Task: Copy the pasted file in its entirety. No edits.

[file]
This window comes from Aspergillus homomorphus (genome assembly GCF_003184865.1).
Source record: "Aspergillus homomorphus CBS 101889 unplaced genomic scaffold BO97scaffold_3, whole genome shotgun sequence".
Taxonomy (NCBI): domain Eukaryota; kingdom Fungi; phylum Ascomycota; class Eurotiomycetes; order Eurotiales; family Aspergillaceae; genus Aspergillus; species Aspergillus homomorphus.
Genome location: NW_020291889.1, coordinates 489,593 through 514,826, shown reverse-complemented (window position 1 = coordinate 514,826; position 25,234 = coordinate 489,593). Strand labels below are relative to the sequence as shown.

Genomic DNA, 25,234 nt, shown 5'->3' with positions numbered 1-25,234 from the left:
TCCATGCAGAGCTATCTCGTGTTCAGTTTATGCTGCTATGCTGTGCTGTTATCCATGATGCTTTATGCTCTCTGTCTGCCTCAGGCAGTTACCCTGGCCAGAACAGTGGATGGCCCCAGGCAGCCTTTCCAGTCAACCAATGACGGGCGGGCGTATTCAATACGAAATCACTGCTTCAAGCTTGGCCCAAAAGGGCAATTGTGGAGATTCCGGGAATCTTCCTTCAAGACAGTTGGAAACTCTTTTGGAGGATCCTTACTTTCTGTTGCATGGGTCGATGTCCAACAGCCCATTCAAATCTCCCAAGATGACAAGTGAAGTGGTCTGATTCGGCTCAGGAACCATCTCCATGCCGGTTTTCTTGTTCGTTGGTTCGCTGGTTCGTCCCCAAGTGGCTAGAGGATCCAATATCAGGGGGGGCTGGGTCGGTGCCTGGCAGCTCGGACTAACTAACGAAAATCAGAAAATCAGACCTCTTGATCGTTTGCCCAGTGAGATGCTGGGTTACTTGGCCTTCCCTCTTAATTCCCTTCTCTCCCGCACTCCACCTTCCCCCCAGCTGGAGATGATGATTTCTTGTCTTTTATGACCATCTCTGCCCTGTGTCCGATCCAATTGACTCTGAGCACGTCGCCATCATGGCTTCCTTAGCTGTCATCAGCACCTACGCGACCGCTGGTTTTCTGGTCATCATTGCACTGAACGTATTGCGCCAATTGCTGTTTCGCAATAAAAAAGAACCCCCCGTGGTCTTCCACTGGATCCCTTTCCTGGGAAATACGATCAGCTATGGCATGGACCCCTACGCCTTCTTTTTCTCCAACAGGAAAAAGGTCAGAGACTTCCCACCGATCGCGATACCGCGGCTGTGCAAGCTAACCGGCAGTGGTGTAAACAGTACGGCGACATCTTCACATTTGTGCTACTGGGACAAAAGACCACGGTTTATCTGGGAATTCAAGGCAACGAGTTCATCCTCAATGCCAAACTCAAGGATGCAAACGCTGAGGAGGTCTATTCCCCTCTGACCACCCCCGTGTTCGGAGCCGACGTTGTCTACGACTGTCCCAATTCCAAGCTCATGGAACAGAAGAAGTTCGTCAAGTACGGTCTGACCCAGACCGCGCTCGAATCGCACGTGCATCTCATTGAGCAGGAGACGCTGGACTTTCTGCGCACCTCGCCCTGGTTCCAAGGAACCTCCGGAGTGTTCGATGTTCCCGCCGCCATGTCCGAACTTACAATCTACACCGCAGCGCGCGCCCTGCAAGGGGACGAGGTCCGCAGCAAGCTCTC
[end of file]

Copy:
This window comes from Aspergillus homomorphus (genome assembly GCF_003184865.1).
Source record: "Aspergillus homomorphus CBS 101889 unplaced genomic scaffold BO97scaffold_3, whole genome shotgun sequence".
Taxonomy (NCBI): domain Eukaryota; kingdom Fungi; phylum Ascomycota; class Eurotiomycetes; order Eurotiales; family Aspergillaceae; genus Aspergillus; species Aspergillus homomorphus.
Genome location: NW_020291889.1, coordinates 489,593 through 514,826, shown reverse-complemented (window position 1 = coordinate 514,826; position 25,234 = coordinate 489,593). Strand labels below are relative to the sequence as shown.

Genomic DNA, 25,234 nt, shown 5'->3' with positions numbered 1-25,234 from the left:
TCCATGCAGAGCTATCTCGTGTTCAGTTTATGCTGCTATGCTGTGCTGTTATCCATGATGCTTTATGCTCTCTGTCTGCCTCAGGCAGTTACCCTGGCCAGAACAGTGGATGGCCCCAGGCAGCCTTTCCAGTCAACCAATGACGGGCGGGCGTATTCAATACGAAATCACTGCTTCAAGCTTGGCCCAAAAGGGCAATTGTGGAGATTCCGGGAATCTTCCTTCAAGACAGTTGGAAACTCTTTTGGAGGATCCTTACTTTCTGTTGCATGGGTCGATGTCCAACAGCCCATTCAAATCTCCCAAGATGACAAGTGAAGTGGTCTGATTCGGCTCAGGAACCATCTCCATGCCGGTTTTCTTGTTCGTTGGTTCGCTGGTTCGTCCCCAAGTGGCTAGAGGATCCAATATCAGGGGGGGCTGGGTCGGTGCCTGGCAGCTCGGACTAACTAACGAAAATCAGAAAATCAGACCTCTTGATCGTTTGCCCAGTGAGATGCTGGGTTACTTGGCCTTCCCTCTTAATTCCCTTCTCTCCCGCACTCCACCTTCCCCCCAGCTGGAGATGATGATTTCTTGTCTTTTATGACCATCTCTGCCCTGTGTCCGATCCAATTGACTCTGAGCACGTCGCCATCATGGCTTCCTTAGCTGTCATCAGCACCTACGCGACCGCTGGTTTTCTGGTCATCATTGCACTGAACGTATTGCGCCAATTGCTGTTTCGCAATAAAAAAGAACCCCCCGTGGTCTTCCACTGGATCCCTTTCCTGGGAAATACGATCAGCTATGGCATGGACCCCTACGCCTTCTTTTTCTCCAACAGGAAAAAGGTCAGAGACTTCCCACCGATCGCGATACCGCGGCTGTGCAAGCTAACCGGCAGTGGTGTAAACAGTACGGCGACATCTTCACATTTGTGCTACTGGGACAAAAGACCACGGTTTATCTGGGAATTCAAGGCAACGAGTTCATCCTCAATGCCAAACTCAAGGATGCAAACGCTGAGGAGGTCTATTCCCCTCTGACCACCCCCGTGTTCGGAGCCGACGTTGTCTACGACTGTCCCAATTCCAAGCTCATGGAACAGAAGAAGTTCGTCAAGTACGGTCTGACCCAGACCGCGCTCGAATCGCACGTGCATCTCATTGAGCAGGAGACGCTGGACTTTCTGCGCACCTCGCCCTGGTTCCAAGGAACCTCCGGAGTGTTCGATGTTCCCGCCGCCATGTCCGAACTTACAATCTACACCGCAGCGCGCGCCCTGCAAGGGGACGAGGTCCGCAGCAAGCTCTC